Full Disk Encryption On Raspberry Pi


The following instructions are for setting up a raspberry pi with raspbian and full disk encryption.

The basic process is:

  1. Put raspbian on an SD card and boot it up.
  2. Install dm-crypt.
  3. Configure the system to use an encrypted root partition.
  4. Shut it down and plug the SD card into another linux box.
  5. Make a backup of the contents of the root partition.
  6. Create an encrypted filesystem overtop the root partition on the SD card.
  7. Mount it and restore the backed up root partition contents.
  8. Plug the SD card back into the Raspberry Pi and pray!

A reasonable degree of Linux experience is assumed.


First, grab a copy of Raspbian from https://www.raspberrypi.org/downloads/raspbian/ and write it to an sd card. I prefer the "lite" version, but these instructions should work with the full version.

wget https://downloads.raspberrypi.org/raspbian_lite_latest -O raspbian.zip
unzip raspbian.zip
dd if=./*-raspbian-jessie-lite.img of=/dev/sd<whatever>

Plug the SD card into your Raspberry Pi and boot it up.

Log in with the default user/password (pi:raspberry) and get yourself a root shell.

sudo su -

Install our required packages.

apt-get update
apt-get install busybox
apt-get install cryptsetup

Edit /boot/cmdline.txt to change the existing root setting to reference our eventual encrypted file system and add a cryptdevice setting to open the device on boot.

root=/dev/mapper/crypt cryptdevice=/dev/mmcblk0p2:crypt

Edit /etc/fstab to point / at our future encrypted file system.

/dev/mapper/crypt / ext4 defaults,noatime 0 1

Add a line to /etc/crypttab to reference the encrypted partition. Important: use tabs not spaces!

crypt	/dev/mmcblk0p2	none	luks

Create a temporary encrypted filesystem to trick mkinitramfs into pulling the required modules in.

dd if=/dev/zero of=/tmp/fakecrypt.img bs=1M count=30
cryptsetup luksFormat --cipher aes-cbc-essiv:sha256 --key-size 256 /tmp/fakecrypt.img
cryptsetup luksOpen /tmp/fakecrypt.img crypt
mkfs.ext4 /dev/mapper/crypt

For our future convenience, we'll do some hackery so that when an initrd is (re)generated, we automatically copy the version tagged file (initrd.img-<version>) to a common file name (initrd.img-current). We can then just reference this file in the boot configuration, preventing our system from breaking on a kernel update.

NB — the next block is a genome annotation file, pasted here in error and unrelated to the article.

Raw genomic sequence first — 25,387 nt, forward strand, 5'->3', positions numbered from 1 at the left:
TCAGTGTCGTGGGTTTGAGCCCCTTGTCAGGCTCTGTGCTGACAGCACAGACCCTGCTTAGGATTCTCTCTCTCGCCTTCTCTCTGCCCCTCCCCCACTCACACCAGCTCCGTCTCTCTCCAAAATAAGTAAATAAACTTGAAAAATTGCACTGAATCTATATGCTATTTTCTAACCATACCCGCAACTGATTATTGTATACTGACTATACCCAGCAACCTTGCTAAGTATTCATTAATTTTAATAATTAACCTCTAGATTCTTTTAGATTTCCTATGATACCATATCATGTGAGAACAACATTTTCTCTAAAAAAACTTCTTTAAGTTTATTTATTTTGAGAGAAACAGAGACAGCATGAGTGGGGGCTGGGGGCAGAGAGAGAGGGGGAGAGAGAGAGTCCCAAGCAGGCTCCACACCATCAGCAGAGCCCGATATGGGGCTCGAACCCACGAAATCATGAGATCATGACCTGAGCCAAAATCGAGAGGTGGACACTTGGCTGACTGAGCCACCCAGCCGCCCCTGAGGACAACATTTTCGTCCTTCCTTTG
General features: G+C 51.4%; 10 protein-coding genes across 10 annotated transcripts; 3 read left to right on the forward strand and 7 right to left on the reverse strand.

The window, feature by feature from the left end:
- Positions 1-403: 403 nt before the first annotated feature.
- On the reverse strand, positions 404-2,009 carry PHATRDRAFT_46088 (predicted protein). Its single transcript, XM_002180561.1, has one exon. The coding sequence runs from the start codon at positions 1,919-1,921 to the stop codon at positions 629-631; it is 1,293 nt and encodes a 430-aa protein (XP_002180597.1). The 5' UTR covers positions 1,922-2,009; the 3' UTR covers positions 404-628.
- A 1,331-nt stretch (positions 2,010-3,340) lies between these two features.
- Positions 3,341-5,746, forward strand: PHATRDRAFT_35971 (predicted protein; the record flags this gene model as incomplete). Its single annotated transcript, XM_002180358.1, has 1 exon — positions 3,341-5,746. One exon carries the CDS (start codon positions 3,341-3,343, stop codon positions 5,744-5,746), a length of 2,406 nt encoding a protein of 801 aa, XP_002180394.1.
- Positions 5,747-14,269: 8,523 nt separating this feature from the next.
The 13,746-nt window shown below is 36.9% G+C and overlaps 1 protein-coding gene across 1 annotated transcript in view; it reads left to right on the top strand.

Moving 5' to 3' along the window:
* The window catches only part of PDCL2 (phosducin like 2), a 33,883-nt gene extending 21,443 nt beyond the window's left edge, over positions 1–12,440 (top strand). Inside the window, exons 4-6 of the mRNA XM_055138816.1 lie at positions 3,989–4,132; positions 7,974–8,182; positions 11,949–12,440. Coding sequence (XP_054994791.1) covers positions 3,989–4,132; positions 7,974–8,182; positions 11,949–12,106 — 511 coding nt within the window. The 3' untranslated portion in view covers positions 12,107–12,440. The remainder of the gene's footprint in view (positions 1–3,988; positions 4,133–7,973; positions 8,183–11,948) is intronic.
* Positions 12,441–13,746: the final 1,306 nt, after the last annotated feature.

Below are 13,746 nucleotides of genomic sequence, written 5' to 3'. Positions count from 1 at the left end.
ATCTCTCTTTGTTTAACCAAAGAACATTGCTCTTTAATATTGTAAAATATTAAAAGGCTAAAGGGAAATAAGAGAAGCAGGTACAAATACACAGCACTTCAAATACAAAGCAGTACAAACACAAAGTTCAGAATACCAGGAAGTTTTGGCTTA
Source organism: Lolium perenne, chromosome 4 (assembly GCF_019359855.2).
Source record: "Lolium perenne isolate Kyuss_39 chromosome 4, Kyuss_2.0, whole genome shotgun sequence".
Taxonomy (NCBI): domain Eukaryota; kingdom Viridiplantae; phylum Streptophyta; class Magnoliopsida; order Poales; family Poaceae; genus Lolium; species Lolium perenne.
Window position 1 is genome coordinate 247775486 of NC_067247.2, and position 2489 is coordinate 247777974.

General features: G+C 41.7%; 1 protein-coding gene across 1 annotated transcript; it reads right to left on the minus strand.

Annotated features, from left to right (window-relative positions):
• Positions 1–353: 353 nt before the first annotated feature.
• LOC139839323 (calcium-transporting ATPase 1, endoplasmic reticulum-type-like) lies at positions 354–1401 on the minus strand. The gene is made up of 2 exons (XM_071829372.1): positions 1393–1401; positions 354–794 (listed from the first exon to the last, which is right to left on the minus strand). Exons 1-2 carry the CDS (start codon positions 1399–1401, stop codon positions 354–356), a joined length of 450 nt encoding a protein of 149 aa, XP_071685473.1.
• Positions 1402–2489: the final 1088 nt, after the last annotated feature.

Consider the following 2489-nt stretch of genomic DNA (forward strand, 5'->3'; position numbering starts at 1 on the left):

First, create the directory where initramfs-tools looks for post update scripts.

mkdir -p /etc/initramfs/post-update.d/

Then create file /etc/initramfs/post-update.d/copy_initrd with the following contents:


cp -v $2 /boot/initrd.img-current

And of course, make the script executable.

chmod a+x /etc/initramfs/post-update.d/copy_initrd

[TODO: tweak /etc/kernel/postinst.d/initramfs-tools to set INITRD="yes"

Generate the initrd the first time.

update-initramfs -c -t -k `uname -r` -v

Add a line to the end of /boot/config.txt to use our initrd. We also add a line to add a short delay before the kernel image is loaded (this is a workaround for a hardware issue).

initramfs initrd.img-current

Shut it down.

shutdown -h now

Pull the SD card and plug it back into our "other linux box".

Mount the second (currently unencrypted) partition on the SD card and grab a backup of it's contents.

mkdir pi_mnt
mount /dev/sd<whatever>2 ./pi_mnt
tar cf part2_contents.tar -C pi_mnt .
umount pi_mnt

Setup a new encrypted partition on the SD card.

cryptsetup luksFormat --cipher aes-cbc-essiv:sha256 --key-size 256 /dev/sd<whatever>2
cryptsetup luksOpen /dev/sd<whatever>2 pi_crypt
mkfs.ext4 /dev/mapper/pi_crypt

Copy the data back to the new encrypted partition.

mount /dev/mapper/pi_crypt ./pi_mnt
tar xf part2_contents.tar -C pi_mnt
umount pi_mnt
cryptsetup luksClose pi_crypt

Plug the SD card back into the Raspberry Pi and boot it up!